Fed Up in Mespot 1916
This image comes from an album owned by an officer of the Army Service Corps who was attached to one of the Indian Divisions in France 1914/15 and then in Mesopotamia (now Iraq) for the remainder of the war. Although private cameras were prohibited by the British Army this was a generation for which personal photography was in its infancy and the number of private albums I have come across indicates that many flouted the ruling. This particular officer took about 150 images while on active service showing some unique insights into service in two theatres of war and had them printed onto high quality paper and placed in an album. Sadly he forgot to caption them, but over the years I have been able to identify many of the locations; and images from the album will feature in future posts.
This particular image shows an Indian soldier fatigued by active service sat catching a short sleep near his charges, two mules who are pulling a British water cart. Water was a vital commodity in Mesopotamia – ‘Mespot’ to the troops – where the heat and lack of safe water supply meant that any clean water was in some respects as valuable as the munitions needed to feed the guns. Temperatures could rise above 120 degrees in the desert and to give an indication of the problem of sickness caused by issues like bad water more than 12,000 died of disease in Mespot during the war. The water cart in the picture could hold 120 gallons of water, which although sounds like a lot, the two mules would need 6-8 gallons each per day. It had its own filtration system and in terms of the technology of the day was quite an advanced piece of kit.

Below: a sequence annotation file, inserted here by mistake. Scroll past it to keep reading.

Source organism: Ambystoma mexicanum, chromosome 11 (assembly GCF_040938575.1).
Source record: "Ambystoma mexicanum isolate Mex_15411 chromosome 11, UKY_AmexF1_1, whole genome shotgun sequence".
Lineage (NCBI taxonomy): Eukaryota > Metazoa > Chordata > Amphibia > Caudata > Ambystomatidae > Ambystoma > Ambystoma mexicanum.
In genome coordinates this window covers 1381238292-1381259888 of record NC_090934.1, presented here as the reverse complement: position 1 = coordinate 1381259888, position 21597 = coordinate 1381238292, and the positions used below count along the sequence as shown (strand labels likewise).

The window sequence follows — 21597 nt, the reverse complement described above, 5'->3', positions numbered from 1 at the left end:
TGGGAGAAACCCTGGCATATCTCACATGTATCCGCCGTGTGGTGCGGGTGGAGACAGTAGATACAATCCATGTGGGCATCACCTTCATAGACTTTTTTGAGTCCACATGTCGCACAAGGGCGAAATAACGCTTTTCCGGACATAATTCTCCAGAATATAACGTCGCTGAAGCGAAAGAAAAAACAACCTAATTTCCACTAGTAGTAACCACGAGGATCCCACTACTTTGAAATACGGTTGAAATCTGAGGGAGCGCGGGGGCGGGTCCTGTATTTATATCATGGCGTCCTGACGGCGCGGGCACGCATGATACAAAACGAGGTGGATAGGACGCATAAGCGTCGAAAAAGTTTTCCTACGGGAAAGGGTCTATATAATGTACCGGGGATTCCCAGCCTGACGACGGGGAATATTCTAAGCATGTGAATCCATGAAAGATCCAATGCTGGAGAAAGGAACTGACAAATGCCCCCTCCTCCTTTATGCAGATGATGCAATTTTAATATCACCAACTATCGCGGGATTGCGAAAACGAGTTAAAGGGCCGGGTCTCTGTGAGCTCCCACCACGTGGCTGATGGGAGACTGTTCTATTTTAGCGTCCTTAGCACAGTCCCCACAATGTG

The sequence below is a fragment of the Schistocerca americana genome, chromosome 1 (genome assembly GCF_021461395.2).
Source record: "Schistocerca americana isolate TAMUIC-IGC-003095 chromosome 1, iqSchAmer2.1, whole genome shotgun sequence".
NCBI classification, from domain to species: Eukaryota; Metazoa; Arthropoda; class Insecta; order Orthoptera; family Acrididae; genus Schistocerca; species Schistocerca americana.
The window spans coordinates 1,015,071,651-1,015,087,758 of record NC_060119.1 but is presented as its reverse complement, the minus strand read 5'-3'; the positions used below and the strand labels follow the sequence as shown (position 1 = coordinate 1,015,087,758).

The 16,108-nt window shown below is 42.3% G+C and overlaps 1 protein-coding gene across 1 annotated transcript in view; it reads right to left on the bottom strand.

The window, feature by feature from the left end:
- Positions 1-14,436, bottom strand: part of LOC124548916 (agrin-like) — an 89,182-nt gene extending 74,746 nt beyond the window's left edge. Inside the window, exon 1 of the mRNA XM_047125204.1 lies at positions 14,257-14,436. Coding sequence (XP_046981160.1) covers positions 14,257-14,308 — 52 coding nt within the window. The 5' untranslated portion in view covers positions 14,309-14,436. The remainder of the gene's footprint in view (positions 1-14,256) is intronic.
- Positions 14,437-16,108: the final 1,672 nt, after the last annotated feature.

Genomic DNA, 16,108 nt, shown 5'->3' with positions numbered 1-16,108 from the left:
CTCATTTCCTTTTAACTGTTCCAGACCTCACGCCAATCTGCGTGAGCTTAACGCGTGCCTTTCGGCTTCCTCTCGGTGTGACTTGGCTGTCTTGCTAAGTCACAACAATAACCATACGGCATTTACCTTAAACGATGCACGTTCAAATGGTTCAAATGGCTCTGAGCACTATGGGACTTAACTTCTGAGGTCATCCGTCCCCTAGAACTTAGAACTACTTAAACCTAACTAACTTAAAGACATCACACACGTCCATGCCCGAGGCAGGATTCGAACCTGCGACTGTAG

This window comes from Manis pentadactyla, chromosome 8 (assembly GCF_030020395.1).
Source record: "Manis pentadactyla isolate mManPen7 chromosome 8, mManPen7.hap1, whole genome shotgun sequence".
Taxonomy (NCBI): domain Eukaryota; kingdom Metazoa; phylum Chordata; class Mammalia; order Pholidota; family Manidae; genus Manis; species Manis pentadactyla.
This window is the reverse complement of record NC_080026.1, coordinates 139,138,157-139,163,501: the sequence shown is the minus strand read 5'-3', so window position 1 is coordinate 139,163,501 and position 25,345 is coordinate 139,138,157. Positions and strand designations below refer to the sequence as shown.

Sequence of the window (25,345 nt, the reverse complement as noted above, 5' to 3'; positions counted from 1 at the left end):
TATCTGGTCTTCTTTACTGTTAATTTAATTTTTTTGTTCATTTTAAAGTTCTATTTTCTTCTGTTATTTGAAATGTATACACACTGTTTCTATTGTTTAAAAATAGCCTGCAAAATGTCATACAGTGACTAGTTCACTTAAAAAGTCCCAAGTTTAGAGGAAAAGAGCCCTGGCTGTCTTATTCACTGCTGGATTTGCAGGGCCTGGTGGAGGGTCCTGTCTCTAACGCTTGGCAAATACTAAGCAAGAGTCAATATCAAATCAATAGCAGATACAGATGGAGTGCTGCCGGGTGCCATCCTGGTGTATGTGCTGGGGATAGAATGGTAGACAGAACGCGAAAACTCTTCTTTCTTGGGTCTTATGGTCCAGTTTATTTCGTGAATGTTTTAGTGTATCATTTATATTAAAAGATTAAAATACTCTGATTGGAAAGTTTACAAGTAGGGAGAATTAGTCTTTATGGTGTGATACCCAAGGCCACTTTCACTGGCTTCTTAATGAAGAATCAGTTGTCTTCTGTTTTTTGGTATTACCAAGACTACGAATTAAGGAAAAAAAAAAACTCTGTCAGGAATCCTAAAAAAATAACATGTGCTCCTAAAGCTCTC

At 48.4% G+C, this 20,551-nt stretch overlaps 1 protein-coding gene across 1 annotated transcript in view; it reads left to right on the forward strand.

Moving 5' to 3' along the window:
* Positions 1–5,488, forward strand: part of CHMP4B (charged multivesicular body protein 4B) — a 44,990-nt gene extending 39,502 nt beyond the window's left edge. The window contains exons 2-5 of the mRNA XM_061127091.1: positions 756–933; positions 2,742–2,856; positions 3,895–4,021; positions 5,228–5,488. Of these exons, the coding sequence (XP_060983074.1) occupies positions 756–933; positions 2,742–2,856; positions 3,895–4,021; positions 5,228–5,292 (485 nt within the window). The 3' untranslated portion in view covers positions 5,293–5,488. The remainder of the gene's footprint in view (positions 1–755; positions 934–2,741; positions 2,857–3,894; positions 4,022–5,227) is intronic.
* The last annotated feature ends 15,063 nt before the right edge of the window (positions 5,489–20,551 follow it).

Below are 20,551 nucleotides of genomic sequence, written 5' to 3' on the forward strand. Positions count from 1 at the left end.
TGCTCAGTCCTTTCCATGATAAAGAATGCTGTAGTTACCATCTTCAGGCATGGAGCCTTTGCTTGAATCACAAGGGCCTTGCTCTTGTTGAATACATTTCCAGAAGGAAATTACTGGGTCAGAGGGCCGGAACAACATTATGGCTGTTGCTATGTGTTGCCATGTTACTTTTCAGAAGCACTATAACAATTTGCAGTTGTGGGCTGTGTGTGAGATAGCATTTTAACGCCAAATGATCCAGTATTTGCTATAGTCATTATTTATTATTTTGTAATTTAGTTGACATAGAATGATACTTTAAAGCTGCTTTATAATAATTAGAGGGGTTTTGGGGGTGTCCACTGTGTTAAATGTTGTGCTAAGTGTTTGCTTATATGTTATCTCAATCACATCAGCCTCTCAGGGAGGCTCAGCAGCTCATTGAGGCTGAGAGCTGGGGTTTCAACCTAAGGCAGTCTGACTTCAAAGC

Like the best of images it is an informal shot and captures a moment in time giving us an insight into life in a sometimes forgotten Theatre of War